A look at how all 5 Jayhawks on the floor made David McCormack's game-sealing jumper possible Saturday vs. Oklahoma


Kansas forward David McCormack (33) turns for a shot over Oklahoma forward Kur Kuath (52) with fourteen seconds to play in regulation, Saturday, Jan. 9, 2021 at Allen Fieldhouse.

Kansas forward David McCormack (33) turns for a shot over Oklahoma forward Kur Kuath (52) with fourteen seconds to play in regulation, Saturday, Jan. 9, 2021 at Allen Fieldhouse. by Nick Krug

College basketball games are 40 minutes long and, with very few exceptions, are rarely played to perfection.

Misreads, missteps and missed assignments are a part of every game and they often determine the outcome.

Every once in a while, within those imperfect games, there exist possessions that are executed to near perfection.

The sixth-ranked Jayhawks delivered one of those with the game on the line on Saturday and the result helped them survive a scare from Oklahoma at Allen Fieldhouse.

Here’s a look back at that possession, which ended with a David McCormack jumper that put Kansas up four, along with a quick breakdown of what every player did right during what wound up being the game-clinching sequence.

First, a look at the possession.

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Since senior point guard Marcus Garrett starts with the ball, we’ll start with him.

Clearly in control of the game and keenly aware of what Kansas coach Bill Self wants his team to run, Garrett quickly gets the ball to the side of the floor where the Jayhawks want to start their action, takes a look at McCormack on the slip screen and then reverses the ball to Jalen Wilson, who was hoping to find an angle to get to the rim.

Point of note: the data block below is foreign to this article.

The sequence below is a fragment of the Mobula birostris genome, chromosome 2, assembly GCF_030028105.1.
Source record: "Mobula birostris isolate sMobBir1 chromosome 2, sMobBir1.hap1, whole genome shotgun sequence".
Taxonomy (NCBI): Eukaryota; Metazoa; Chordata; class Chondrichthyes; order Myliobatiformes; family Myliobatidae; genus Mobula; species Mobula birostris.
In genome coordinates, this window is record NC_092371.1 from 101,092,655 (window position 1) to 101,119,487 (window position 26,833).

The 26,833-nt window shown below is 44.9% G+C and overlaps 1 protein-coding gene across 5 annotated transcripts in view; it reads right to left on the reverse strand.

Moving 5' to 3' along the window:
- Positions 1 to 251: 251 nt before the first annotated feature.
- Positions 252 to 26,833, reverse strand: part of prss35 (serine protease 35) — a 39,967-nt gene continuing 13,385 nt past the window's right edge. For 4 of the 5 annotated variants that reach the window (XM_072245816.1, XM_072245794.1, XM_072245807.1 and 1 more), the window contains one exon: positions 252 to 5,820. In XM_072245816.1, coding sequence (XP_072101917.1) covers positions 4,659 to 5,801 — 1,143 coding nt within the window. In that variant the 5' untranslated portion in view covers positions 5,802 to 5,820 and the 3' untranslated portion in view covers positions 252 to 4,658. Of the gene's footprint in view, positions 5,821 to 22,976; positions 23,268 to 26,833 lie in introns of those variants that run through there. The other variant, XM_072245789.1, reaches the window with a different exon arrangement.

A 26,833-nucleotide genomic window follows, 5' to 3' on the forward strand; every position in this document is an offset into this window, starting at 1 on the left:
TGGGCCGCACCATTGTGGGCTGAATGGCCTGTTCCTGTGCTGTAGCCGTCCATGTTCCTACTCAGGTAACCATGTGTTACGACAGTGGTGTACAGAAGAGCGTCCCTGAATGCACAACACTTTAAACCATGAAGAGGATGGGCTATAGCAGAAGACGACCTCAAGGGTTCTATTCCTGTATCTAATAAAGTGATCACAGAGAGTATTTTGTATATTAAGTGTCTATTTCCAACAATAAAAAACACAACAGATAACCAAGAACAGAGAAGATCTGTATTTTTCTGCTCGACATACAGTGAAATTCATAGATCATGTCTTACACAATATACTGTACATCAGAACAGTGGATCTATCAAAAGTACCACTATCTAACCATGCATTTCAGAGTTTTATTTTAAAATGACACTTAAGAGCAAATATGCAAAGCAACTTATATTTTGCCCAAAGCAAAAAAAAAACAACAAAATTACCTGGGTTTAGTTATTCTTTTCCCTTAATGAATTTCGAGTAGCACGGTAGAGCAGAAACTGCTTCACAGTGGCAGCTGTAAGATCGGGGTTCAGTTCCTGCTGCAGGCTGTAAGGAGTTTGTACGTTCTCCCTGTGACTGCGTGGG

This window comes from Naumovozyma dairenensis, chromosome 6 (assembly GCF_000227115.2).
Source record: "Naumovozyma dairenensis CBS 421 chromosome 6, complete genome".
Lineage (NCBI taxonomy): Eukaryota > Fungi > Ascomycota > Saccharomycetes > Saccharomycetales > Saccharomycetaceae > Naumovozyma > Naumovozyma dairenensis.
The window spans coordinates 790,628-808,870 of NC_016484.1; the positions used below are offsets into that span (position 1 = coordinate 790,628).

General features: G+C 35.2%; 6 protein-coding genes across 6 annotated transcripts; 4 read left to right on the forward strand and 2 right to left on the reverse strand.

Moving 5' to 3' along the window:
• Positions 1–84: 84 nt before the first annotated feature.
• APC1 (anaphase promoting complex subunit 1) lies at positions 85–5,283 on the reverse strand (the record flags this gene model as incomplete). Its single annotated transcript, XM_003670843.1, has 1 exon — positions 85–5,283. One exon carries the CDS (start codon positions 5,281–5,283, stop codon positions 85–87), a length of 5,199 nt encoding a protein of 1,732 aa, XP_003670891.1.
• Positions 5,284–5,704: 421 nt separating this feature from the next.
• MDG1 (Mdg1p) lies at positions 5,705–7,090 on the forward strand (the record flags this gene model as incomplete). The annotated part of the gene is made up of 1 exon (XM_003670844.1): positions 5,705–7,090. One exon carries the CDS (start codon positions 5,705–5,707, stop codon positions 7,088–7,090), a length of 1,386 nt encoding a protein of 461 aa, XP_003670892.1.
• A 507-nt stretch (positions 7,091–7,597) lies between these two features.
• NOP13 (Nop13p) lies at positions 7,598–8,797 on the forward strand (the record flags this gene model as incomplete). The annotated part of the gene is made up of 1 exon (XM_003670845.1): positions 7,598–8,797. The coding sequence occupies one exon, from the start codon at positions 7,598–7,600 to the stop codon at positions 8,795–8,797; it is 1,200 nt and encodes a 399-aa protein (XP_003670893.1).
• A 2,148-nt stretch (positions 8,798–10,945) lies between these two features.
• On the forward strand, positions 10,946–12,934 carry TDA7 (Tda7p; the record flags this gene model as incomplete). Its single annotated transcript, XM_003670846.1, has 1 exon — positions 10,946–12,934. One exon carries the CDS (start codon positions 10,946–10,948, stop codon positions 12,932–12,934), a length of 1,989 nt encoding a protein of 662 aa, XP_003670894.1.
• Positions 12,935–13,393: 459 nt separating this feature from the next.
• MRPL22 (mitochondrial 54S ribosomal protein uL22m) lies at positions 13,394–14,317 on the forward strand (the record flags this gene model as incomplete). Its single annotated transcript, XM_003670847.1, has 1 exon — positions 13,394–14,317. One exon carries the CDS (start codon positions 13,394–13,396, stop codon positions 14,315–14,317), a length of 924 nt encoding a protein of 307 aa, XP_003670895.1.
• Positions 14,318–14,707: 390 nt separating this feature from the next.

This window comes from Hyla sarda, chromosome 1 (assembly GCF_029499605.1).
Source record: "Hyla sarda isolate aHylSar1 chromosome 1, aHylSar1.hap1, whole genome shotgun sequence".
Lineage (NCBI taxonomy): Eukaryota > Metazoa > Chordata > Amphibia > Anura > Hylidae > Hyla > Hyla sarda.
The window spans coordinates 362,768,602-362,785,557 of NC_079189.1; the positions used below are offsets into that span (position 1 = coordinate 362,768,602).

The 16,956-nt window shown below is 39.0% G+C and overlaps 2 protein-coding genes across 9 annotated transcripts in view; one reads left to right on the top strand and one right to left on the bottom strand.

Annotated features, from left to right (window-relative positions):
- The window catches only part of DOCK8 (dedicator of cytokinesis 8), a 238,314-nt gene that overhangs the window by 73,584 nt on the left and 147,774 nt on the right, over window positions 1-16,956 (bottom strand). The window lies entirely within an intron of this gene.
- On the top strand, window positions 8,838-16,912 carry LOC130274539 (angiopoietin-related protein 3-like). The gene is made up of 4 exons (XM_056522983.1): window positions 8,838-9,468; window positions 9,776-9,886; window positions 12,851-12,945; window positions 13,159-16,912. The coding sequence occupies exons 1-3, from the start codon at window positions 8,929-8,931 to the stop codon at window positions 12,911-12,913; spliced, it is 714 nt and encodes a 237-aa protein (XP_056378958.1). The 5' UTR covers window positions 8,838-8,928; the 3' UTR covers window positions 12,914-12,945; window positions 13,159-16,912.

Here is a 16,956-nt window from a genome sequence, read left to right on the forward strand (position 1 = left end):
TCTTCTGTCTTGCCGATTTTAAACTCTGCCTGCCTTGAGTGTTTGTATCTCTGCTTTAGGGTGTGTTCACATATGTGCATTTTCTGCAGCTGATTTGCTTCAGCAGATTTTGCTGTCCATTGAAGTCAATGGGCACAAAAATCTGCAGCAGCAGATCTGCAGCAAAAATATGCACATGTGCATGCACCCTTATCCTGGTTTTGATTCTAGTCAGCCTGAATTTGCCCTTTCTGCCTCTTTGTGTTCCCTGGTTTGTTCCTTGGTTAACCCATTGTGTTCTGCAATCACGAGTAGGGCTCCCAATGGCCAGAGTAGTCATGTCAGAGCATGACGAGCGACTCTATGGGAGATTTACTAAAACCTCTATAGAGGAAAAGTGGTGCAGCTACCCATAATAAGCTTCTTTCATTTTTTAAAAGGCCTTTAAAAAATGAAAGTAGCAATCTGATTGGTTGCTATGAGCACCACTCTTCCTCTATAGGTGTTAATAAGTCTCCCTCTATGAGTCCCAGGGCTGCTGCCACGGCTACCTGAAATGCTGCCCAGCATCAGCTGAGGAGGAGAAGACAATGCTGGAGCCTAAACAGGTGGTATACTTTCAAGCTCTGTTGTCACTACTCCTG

It’s during this reversal when the one mistake is made.

As the ball is reversed, McCormack has a golden opportunity to seal his man on his back, leaving the lane wide open for an easy entry pass from Wilson and a likely dunk.

But contact is never made, OU’s Kur Kuath does a great job of recovering over the top of McCormack and the opportunity never really presents itself.

As that’s happening, Wilson wastes no time in attacking, dribbles hard to his left and appears to be setting up a crossover back to the right that could get him to the rim or at least to the free throw line.

OU defender Elijah Harkless does a great job of sliding his feet and his body to stay in front of Wilson both ways, though, cutting off Wilson’s options. Kuath getting over the top of McCormack also crowds the paint, making Wilson’s drive to the rim tougher and less appealing.

Instead of forcing up a bad shot, Wilson makes the right play and skips a pass to Christian Braun in the corner.

At the time the pass was thrown in real time, I thought it was the perfect setup for a 3-point shot for Braun from the corner.

But OU guard Austin Reaves’ close-out, and possibly Braun’s cold shooting (he was 1-of-6 from 3-point range on Saturday), cooerced the KU sophomore to flash some patience instead of jacking up the shot.

Before Braun even caught the pass, he likely noticed that McCormack was still down there on the block providing an easy target to throw the ball into. Kuath’s hustle to get over the top of McCormack on the initial action put him squarely on McCormack’s back at this point, and the KU big man did a great job of making contact and making himself available.

With the shot clock down to 6 seconds, Braun saw him and immediately threw it inside.

From that point on, it was all McCormack, who noted after the game that he knew OU had help coming from the weakside (Reaves) so he instinctively worked to the middle to find a shot.

It’s worth watching what Wilson, Braun, Garrett and Ochai Agbaji all do after McCormack begins to make his move. That adds to the execution that made this play stand out.